Westminster dog show: Why Sadie the Scottie is so cute

The Westminster dog show winner owes her adorable walk and diminutive stature to one copy of a gene. In general, though, from a pampered Poodle to a lovable shelter mutt, dogs are 'pretty much identical,' canine geneticist explains.

By , Staff writer

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    Sadie, a Scottish terrier, is photographed by the media after winning Best in Show at the Westminster Kennel Club Dog Show at Madison Square Garden in New York, Tuesday.
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Westminster Dog Show 2010 winner Sadie the Scottish Terrier is a little loaf of black furry adorableness. Short, with soulful eyebrows, a silky coat, and an exclamation point of a tail, she looks nothing like the dogs she beat in the final round to capture Best in Show.

The Doberman? Tall, brown, fierce. The Whippet? Tiny, legs like sticks, not much hair to speak of. The Puli? Is that a dog, or a mop?

But variety is in the eye of the beholder. Where a spectator at Westminster sees many varieties of dogs, a scientist who studies their basic make-up might not. That’s because, genetically speaking, dog breeds are almost the same.

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“They’re not that different. That really surprises people, generally,” says Elaine Ostrander, a laboratory head at the US National Human Genome Research Institute.

Take Boxers and Poodles – two breeds whose genomes have been thoroughly analyzed.

“They’re pretty much identical,” says Dr. Ostrander, one of the nation’s top experts in canine genetics.

A breed of dog is like a geographically isolated population of humans, she says. They will develop differences from their neighbors across the impassable mountain range, but they generally will be the same race.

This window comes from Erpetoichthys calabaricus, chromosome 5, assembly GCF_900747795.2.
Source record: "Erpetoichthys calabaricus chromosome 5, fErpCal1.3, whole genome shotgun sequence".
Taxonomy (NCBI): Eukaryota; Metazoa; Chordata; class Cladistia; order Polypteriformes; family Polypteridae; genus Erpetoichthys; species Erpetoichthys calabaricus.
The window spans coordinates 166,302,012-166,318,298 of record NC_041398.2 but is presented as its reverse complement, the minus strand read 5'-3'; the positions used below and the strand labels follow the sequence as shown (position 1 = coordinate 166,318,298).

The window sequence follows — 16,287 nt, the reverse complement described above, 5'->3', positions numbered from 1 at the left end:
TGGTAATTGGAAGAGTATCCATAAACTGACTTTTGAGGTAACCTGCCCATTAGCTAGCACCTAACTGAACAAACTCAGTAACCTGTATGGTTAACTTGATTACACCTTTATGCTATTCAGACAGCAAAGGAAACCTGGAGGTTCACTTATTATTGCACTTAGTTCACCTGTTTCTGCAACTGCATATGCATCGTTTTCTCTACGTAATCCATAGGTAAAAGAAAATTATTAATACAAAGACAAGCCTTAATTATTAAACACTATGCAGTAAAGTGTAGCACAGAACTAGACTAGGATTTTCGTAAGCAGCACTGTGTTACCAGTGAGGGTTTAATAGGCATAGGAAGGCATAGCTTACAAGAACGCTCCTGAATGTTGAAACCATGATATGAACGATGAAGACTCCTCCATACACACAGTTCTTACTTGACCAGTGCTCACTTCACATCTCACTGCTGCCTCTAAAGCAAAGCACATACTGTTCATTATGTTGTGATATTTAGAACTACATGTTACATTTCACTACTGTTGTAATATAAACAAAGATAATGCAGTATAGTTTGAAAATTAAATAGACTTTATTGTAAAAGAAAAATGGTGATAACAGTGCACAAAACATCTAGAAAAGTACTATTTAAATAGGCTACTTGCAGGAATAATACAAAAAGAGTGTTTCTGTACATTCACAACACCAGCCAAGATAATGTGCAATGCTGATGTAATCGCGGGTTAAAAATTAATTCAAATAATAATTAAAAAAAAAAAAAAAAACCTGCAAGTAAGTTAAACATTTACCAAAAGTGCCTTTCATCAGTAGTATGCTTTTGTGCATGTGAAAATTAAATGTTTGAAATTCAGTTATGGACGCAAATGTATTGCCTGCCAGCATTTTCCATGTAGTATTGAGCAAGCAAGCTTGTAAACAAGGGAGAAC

For pure-bred dogs, the isolation is a product of breeding. A show Scottie must have two parents that were also recognized Scotties. Dobermans need not apply. At least, not if their progeny is to appear at Westminster.

Differences in dogs are caused by a small number of genes that produce a large effect. For instance, one reason Sadie the Scottie is so cute is because of her short little legs. Research has helped establish that breeds with such legs – Corgis, Dachshunds, Scotties, Bassets – all have one extra copy of a normal gene to thank for their diminutive stature.

This means that all these breeds are closely related.

“We know they got [short legs] from a common ancestor,” says Ostrander.

A dog show is all about the great sweep of canine kind. There are short dogs, tall dogs, black dogs, brown dogs, fast dogs, slow dogs, and so on, to paraphrase Dr. Seuss. Where did all these breeds come from?

The announcer at Westminster has wonderful origin stories, which involve ancestors herding for the Magyars and 13th century English monks, and so on. Are those true?

Well, yes and no. Science is tracing a picture of dog development which does not always match official breed histories.

Generally speaking, there are four groups of dogs with shared ancestry, according to the research of the Dog Genome Project, an effort of the National Human Genome Research Institute.

The first group is composed of dogs with the oldest forebears. These are mostly, but not entirely, breeds from Asia and North Africa. They include the Afghan, the Alaskan Malamute, the Basenji, the Lhasa Apso, the Pekingese, and the Shar Pei.

The second group are big mastiff-like dogs. These include the Bernese Mountain Dog, Bulldogs, German Shepherds, Labradors, Newfoundlands, and so on.

Group three are herding dogs, such as the Collie and the Shetland Sheepdog.

The fourth group, modern hunting dogs, is pretty much everything else. It includes various terriers, spaniels, and retrievers, plus Beagles, Chihuahuas and Great Danes. This latter cluster is the result of human breeding efforts which, evolutionally speaking, are quite recent.

Some dogs thought to have ancient forebears, such as the Norwegian Elkhound, have turned out to have much more recent origins, according to geneticists.

Ostrander puts it this way: “What we find is a lot of breeds really do have a thread that travels back as far as they think it does, but it is encased in a rope of more recent genetic events.”

She points out that many old breeds were essentially recreated in the 19th and early 20th centuries from a few survivors, with other dogs mixed in.

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